By: randosteve|Posted on: December 14, 2011|Posted in: Gear, Gear Reviews | 11 comments

I don’t know if it is because here in the Tetons we often have a lot of flat-ish terrain to cover before we really start skinning uphill, but I’ve really become a fan of a large range of motion in the cuffs of my AT boots. I often ski wearing Dynafit TLT5 Performance boots, which have a huge ROM in the cuff and a great walk mode, but can lack a bit when your are driving a bigger ski (like a BD Megawatt) or really want to shred and haul ass. I usually look to a beefier boot, the Black Diamond Quadrant, when I want to ski more aggressively, or drive bigger skis in the backcountry. They have a decent walk-mode, which gets better with use, but I found myself wanting more ROM in the upper cuff and removed some material in the lower shell, which increased the ROM and reduced overall resistance when in walk-mode quite a bit.

Click all photos for larger image.

The photo above shows most of the work and I used a dremmel tool to grind down some of the plastic in multiple areas of the boot, like the plastic on the outside of the heel and rear spine area on the lower shell, and the bottom and inside of the back of the cuff and around the inside rivet. Obviously, if you put a stiff liner, like an Intuition Power Wrap, into a boot who’s shell has a lot of ROM, you are not really gonna benefit from the shell’s walk-mode. So, that is something to consider before you start hacking away at your. And to note, doing stuff like this to your boots will probably void the warranty, but the Quadrant is pretty burly and I’ve never had anything break on mine. Here are some more photos.

As you can see, I removed 1/8″ to 1/4″ of the plastic from the bottom of the cuff. I used the tapered area as a guide. I didn’t feel much need to remove plastic by the cant rivet, so I left that area alone. I also did some grinding on the outside of the heel area on the lower cuff. The first photo kind of shows this better.

This shows the area by the walk-mode spine and inside of the cuff. On the spine on the lower shell, I felt that rounding off the corners helped loosen things up, but be careful grinding where the walk-mode bar attaches to the boot, as this is an important place that you don’t want to loose strength. Removing the canting rivet helps to gain access to the inside lower section of the cuff, and it helps to look down from inside of the boot to see where things are binding up as the cuff moves backward.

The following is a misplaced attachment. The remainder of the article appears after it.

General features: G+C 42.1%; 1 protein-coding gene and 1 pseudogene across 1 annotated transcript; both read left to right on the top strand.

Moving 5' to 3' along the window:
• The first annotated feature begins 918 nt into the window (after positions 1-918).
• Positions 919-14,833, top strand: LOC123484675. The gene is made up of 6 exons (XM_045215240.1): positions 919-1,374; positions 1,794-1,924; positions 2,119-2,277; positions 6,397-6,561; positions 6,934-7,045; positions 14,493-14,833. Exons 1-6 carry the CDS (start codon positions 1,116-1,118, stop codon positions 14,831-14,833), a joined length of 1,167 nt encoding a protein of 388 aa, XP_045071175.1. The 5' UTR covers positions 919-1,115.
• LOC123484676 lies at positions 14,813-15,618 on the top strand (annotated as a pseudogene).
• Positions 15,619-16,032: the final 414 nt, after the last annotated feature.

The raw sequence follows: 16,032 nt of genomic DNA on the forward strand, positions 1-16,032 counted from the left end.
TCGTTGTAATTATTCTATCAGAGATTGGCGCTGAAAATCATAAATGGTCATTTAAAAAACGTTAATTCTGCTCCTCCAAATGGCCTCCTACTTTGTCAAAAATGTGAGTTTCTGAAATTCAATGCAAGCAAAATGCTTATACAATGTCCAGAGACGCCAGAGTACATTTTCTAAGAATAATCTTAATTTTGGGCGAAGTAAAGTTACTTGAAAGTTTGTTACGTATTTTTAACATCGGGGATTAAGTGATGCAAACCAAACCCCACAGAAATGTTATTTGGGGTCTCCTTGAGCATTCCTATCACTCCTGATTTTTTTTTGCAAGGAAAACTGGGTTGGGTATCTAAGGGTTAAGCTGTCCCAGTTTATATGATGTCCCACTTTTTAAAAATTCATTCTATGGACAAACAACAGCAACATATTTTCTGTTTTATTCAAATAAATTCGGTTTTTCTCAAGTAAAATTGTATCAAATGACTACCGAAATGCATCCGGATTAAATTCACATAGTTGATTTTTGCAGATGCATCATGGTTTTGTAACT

I found that there was still some resistance in cuff movement after all the grinding above, and due to the shapes and curves involved, I pinpointed it to the plastic by inside cuff rivet. It was hard to do, and maybe a dremmel wasn’t the correct tool for the job, but I was able to grind off some of the green material, which seemed to loosen things up and allow the upper cuff to go through it’s full ROM a bit smoother.

Still looking to increase the efficiency of the walk-mode, I also cut off some of the plastic on the front of the lower shell, so the buckles wouldn’t hit it as the cuff moves backward. I just used a utility knife to cut the material away, and it was a little hard to tell how much to take away so the overlap part of the upper cuff didn’t fall behind the lower shell when the buckles are tightened. How it is now, and depending on how tight the cuff closure is, it occasionally falls behind the lower shell, but it’s not that big of a deal when walking/skinning, and to just realign things before you clamp everything down when you are ready to ski.

The grinds and cuts seem to have helped a lot in increasing the ROM and reduce resistance/friction between the cuff and lower shell. Some say that the efficient movement of a boot’s walk-mode, as well as a large range of motion, can often trump the weight savings of a lighter boot, and to some extend I agree.